As someone who has worked in government affairs for the past decade, and been involved with politics since I was old enough to walk in a parade, this is a topic I care a lot about. It also dovetails with my overarching goal for my year as chair of the YLD — getting young lawyers plugged into our profession. So, I thought I would share some thoughts on this topic and invite anyone who has questions about getting involved in public life or the State Bar Association to reach out.
All Politics Is Local
New Jersey boasts an astounding 565 municipalities, all of which have various councils, boards, and commissions that carry out the day-to-day work of running our government. Getting hired as counsel is a highly competitive process, but getting elected or appointed to serve as a public official is often quite simple.
I currently serve as Secretary of the Flemington Historic Preservation Commission because I needed approval to put a new roof on my house. I was not thrilled with the process, so when the chair mentioned there were open seats on the commission, I applied. I had an interview with the commission, did a phone call with the mayor, and that was that. My reappointment by a mayor of the opposite party was just as straightforward.
My experience is not unique. Getting involved with local government is often as simple as raising your hand to volunteer even if there is a veneer of politics coating the process. All you really need is a willingness to serve, and interest in the topic at hand. Being affiliated with the same political party as the mayor can be helpful, but it is not a must.
Don’t know where to start? Go online. Most municipalities have a list of boards and commissions on their website with vacancies noted. Others provide the list of board and commission chairs and you will need to reach out and see if there are vacancies.
Once you get your foot in the door, it is likely you will get asked to serve on other boards, or even recruited to run for office.
Serving at the State Level
If you have expertise in a particular area, serving on a state board or commission may be a better fit for you. The governor appoints hundreds of people to governing bodies as varied as the Interior Design Examination and Evaluation Committee and the Shellfisheries Council.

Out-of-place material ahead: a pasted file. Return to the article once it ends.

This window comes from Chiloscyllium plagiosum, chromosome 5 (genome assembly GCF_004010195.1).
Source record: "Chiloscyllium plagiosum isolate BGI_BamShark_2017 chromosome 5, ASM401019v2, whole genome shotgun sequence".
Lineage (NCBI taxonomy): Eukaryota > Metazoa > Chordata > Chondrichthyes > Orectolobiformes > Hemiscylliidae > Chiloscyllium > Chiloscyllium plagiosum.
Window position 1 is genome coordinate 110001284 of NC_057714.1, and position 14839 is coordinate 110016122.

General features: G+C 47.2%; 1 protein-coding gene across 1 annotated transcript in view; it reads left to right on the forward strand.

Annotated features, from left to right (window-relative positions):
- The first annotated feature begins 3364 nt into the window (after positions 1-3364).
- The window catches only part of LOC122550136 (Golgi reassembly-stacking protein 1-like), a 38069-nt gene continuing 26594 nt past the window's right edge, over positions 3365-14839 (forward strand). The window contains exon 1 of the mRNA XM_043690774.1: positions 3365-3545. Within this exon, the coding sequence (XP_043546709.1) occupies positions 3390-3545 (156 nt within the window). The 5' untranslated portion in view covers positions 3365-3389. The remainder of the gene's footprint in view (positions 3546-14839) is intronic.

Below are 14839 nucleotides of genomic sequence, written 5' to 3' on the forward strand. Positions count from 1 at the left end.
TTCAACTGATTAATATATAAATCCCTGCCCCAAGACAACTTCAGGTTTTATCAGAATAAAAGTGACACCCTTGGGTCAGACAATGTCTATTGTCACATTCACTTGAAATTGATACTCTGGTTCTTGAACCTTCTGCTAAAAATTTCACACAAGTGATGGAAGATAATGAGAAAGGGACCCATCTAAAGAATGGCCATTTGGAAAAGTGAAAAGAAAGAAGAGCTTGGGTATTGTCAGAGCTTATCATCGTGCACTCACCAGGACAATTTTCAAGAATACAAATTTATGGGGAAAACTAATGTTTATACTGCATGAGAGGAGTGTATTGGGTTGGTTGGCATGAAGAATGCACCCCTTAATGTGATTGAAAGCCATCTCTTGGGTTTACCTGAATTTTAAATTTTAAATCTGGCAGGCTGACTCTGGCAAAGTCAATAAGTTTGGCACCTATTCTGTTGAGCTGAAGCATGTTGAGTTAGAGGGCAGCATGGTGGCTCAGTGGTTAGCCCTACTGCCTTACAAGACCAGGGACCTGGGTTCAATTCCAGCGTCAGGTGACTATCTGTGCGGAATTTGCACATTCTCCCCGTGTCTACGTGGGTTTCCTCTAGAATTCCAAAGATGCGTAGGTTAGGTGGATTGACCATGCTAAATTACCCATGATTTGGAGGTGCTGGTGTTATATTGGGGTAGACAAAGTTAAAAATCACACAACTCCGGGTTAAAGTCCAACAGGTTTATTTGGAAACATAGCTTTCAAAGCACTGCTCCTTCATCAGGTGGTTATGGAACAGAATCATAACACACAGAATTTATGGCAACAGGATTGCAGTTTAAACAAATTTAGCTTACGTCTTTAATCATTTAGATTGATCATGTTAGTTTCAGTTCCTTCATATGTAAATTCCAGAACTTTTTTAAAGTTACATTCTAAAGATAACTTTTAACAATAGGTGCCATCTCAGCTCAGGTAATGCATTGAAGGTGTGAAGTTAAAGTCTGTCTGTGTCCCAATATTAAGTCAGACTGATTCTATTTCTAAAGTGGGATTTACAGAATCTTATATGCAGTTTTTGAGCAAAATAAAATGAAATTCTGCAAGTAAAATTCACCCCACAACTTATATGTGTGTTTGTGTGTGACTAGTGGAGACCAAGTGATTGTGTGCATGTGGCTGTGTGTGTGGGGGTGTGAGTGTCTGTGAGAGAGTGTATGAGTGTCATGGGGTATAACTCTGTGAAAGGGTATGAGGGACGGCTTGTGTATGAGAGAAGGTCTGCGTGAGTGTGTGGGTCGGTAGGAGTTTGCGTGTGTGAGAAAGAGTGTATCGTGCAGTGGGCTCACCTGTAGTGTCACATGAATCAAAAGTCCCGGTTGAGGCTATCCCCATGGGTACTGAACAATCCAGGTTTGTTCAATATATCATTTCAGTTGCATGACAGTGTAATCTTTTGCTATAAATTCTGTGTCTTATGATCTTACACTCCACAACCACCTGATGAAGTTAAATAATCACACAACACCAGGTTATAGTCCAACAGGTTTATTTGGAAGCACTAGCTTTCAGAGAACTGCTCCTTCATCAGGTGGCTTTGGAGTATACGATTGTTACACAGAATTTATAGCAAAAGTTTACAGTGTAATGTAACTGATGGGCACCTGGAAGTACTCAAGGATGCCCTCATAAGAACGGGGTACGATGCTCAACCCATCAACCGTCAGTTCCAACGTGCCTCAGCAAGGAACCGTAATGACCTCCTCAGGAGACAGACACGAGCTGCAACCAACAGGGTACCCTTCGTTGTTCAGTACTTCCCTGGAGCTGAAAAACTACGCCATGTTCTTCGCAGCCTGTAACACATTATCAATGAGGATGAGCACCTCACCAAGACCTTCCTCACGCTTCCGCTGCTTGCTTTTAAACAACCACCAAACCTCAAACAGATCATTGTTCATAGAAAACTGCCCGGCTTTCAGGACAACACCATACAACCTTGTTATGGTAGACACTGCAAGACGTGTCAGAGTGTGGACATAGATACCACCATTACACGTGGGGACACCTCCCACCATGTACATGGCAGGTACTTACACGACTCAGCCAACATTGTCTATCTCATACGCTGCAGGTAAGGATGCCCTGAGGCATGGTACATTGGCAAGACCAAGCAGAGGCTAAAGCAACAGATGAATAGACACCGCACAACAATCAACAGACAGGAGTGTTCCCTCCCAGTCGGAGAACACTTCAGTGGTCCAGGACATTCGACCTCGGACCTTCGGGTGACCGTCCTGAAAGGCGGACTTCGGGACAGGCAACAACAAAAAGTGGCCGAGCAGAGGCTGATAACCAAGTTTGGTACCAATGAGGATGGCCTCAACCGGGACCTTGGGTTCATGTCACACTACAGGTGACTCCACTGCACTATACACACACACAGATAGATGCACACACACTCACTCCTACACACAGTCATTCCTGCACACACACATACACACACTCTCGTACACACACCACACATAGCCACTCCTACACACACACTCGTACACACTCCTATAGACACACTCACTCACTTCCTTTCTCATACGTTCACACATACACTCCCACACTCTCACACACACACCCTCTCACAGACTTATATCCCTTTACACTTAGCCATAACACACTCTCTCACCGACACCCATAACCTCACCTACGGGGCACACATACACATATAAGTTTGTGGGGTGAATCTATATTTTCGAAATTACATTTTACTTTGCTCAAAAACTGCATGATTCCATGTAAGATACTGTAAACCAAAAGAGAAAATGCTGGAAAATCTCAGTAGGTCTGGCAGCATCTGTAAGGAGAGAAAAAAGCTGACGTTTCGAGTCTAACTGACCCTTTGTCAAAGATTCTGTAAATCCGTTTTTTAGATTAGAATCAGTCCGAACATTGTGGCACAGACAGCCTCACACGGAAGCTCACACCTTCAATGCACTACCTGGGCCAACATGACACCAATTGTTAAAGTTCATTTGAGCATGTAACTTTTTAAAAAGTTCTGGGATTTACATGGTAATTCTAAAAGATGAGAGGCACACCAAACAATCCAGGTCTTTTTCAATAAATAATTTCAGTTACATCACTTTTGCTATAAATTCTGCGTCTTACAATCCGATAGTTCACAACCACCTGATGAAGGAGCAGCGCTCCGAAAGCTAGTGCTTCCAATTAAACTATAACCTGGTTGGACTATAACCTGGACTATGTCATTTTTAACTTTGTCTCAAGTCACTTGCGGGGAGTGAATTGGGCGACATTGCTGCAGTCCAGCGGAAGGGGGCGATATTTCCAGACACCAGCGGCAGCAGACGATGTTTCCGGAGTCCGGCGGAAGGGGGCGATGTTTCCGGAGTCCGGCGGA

To serve in some roles you must have a particular credential, but many have a slot for a general member of the public. Positions may also be allocated by party, county, or region, so do your homework to make sure you qualify before you spend time applying.
Some of these roles require senate confirmation, but many do not. Nevertheless, it does not hurt to reach out to your state legislators and let them know you are interested in a particular board or commission. They can help you get information about the role and may be willing to put in a good word for you with the governor’s staff.
Political involvement and affiliation play a larger role at the state level, but a willingness to serve is still the most important criteria. And once again, service on one board or commission will often draw the attention of policymakers and politicos who have other slots to fill.
Non-Political, Non-Profit Boards
If you prefer to stay away from politics completely, there are still plenty of ways you can serve your community. Local non-profits are frequently looking for new board members.
Many of them are eager to have a lawyer on their board, which can open doors for you, but it is also something to be wary of. Don’t get yourself in a position where you are giving out free legal advice or putting yourself at risk of a malpractice claim.
It is also important to recognize that many non-profits expect their board members to contribute financially or lead fundraising efforts. If this is not something you are comfortable with, make sure you ask about the organization’s expectations before committing to serve.
Find Your Seat at the Table
If you have a desire to serve, don’t hesitate to put yourself out there. The public needs hard-working problem solvers to address the many challenges facing society. Attorneys can and should fill those roles.
This article originally appeared in the Winter 2021 edition of Dictum, the newsletter of the New Jersey State Bar Association’s Young Lawyers Division.